Thursday, February 2, 2012

Male and female folk choir singing - Orange and purple tulips

This is not very common with Raja’s work. Like the male chorus, mixed chorus on folk format is not that common. This involves use of both male and female voices in folk format (at least one of them should be in folk format).

Megam Karukkaiyile from Vaidegi Kaathitunthaal (Tamil 1984). This is a masterpiece of sorts where Raja shows his mastery over choir arrangement. He uses both male and  female voices to create the impression of esapaatu, a traditional folk technique, where the singing between the groups alternates. However, he does something more clever. He makes the male voices sing Western, when the female voices sing folk and vice versa. The song starts off with the female voices singing ‘thana than thana’ which is traditional and the male voices go ‘aahaa oho aahaa oho’. Initially they alternate a few phrases and you can soon notice that they merge, both the groups singing the same and different phrases. When Raja sings the pallavi the male voices go single syllable ‘aaa’ and when Uma sings, the female voices so ‘aaa’. Notice the male voices in tenor and the female in alto. That’s a typical Raja curveball. Do you call this esapaatu or pure western choir? It depends on how you view it.

The pallavi have single syllable male and female chorus phrases between the respective gender’s lines. The second interlude has some great chorus arrangement where it is pure folk.  Both the male and female singers alternate between ‘hoy hoyya’ and ‘aaa’. The second charanam is arranged similar to the first. 

Let's hear Megam Karukkaiyile...

Enjodi Manja Kuruvi from Vikram (Tamil 1986). This is one of those Raja tracks that have a mix of so many things. We will focus only on the folk elements in this section. The prelude has some neat male western choir singing some crazy lines in some unknown language. The male/female chorus accompany SPB when he sings the pallavi. The second prelude has some male/female folk chorus.  

Naan Erikarai from Chinna Thayee (Tamil 1992). There is mixed choir accompanying Yesudas and not just the bass guitar! The pallavi has some female chorus repeating the female singers’ lines. Towards the end of the pallavi, there is male choir repeating some of the lines. The bass guitar is almost the third main voice in this track – very prominent and sings its own tune. While you hear so much bass these days, it still beats me on how Raja arranges these beautiful bass lines where a second tune other than the main one does not bother anyone!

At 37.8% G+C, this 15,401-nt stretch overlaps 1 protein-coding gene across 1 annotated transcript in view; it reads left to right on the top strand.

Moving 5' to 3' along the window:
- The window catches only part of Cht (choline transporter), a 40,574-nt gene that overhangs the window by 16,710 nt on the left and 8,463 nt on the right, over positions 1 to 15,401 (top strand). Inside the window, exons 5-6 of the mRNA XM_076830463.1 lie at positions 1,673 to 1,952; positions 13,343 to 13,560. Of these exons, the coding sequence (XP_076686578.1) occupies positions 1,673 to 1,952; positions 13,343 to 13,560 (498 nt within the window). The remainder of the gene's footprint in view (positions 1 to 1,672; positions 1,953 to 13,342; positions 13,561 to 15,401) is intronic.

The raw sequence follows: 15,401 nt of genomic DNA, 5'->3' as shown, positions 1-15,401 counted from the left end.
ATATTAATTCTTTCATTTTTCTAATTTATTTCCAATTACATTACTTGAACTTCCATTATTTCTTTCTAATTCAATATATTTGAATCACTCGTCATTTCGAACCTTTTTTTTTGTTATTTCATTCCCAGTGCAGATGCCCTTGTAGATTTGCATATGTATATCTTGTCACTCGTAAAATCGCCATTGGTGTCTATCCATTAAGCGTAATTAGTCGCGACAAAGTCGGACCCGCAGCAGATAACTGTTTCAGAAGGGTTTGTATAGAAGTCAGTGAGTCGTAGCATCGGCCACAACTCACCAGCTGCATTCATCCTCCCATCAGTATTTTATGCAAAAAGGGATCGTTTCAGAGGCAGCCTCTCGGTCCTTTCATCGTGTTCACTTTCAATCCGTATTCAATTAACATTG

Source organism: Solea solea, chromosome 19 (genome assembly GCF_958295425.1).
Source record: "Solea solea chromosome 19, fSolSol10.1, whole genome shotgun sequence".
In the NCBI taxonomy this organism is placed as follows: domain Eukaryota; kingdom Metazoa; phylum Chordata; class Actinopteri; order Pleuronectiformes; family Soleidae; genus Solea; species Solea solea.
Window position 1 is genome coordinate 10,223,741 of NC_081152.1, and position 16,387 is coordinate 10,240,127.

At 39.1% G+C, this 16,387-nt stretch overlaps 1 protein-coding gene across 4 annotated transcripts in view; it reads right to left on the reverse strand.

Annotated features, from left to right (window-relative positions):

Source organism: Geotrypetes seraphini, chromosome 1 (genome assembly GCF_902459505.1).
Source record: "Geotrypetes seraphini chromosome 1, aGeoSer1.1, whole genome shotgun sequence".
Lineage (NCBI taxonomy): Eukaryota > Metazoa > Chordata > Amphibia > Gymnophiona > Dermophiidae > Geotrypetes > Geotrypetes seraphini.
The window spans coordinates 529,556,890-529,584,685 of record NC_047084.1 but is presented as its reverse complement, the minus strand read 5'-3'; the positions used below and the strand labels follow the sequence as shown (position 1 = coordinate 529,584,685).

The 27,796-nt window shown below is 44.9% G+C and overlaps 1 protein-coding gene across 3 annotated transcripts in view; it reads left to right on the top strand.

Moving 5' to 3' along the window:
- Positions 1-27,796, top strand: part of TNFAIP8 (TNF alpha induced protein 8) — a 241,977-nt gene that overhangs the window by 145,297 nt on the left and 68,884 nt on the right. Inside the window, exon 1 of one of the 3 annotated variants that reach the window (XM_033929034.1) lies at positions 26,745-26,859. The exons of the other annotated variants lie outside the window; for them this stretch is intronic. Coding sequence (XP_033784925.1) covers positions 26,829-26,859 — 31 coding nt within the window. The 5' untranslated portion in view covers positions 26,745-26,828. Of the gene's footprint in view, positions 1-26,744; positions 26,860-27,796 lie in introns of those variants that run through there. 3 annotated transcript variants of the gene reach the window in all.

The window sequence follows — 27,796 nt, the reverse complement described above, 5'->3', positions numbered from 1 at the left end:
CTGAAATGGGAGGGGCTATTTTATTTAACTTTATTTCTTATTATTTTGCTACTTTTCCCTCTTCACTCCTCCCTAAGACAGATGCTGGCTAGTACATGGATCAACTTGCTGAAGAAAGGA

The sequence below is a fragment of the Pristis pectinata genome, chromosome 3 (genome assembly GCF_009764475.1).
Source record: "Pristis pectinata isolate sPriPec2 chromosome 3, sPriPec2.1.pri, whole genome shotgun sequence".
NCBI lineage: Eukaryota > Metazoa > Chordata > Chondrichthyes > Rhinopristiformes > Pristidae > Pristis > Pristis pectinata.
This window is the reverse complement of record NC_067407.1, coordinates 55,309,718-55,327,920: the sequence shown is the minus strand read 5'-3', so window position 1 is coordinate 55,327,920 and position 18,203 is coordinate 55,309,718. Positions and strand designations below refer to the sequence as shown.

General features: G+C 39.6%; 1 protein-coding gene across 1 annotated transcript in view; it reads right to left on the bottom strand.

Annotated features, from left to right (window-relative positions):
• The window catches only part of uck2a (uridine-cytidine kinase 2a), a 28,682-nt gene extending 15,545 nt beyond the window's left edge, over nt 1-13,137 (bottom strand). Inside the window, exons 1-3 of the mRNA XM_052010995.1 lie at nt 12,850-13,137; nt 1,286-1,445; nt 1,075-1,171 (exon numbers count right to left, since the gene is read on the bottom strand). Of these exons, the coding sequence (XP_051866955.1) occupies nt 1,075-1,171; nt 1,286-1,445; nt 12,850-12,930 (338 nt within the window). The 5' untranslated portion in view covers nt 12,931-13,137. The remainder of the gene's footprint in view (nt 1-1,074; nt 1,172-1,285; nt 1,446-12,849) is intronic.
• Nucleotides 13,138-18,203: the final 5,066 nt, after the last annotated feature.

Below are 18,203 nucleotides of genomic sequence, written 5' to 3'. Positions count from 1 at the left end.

Let's hear Naan Erikarai...

Pillai Nila from (Janaki version) from Neengal Kettavai (Tamil 1984) – interludes have female and male choir in IL1 and IL2. The pallavi has children doing the ‘la la la’ chorus. The first interlude is arranged with two sets of female voices in full folk mode in the esapaatu format.  The second interlude is set to folk with male voices. 

Let's hear Pillai Nila..

Usage of choir in the dance jathi mode – White and Orange tulips

This technique involves use of the chorus singers singing the dance jathis and not the usual ‘thana thana’ or ‘aaaa’ as it is in pure carnatic based chorus work.

Raja has selectively used this technique in his compositions over the years. While it’s easy to identify several tracks that have jathis, it’s hard to find ones that have the chorus singing jathis.
I am sure, readers should be able to uncover a few more where the chorus sing dance jathis.

Shivagaruda from Kochu Kochu Sandhoshangal (Malayalam 2001). This song set to the situation of two dancers dancing on stage. In both the charanams, the female chorus backing chitra sing jathis in the background for some parts. In the beginning of the second interlude, the chorus sing jathis again.

Let's hear the chorus parts of Shivagaruda where jathis are employed...

Isaiyil thodanguthamma from Hey Ram (Tamil 2000). The prelude and the pallavi of this track has some parts sang by the male chorus in jathi mode. The first interlude begins with the male chorus singing jathis.

Nadavinodhangal from Salangai Oli (Tamil 1984). Again, based on a dance centric film, there are ample opportunities in this film for Raja. In this track, he uses female chorus to sing jathis for a few seconds.

Let's hear Nadavinodhangal...

Kavidhai Kelungal from Punnagai Mannan (Tamil 1986). The second interlude of this song starts off with a male voice (Jayachandran?) singing jathis to begin, followed by the male/female chorus singing jathis along with the synthesizer and drums.

Let's hear the Kavidhai Kelungal part where the chorus sing jathis...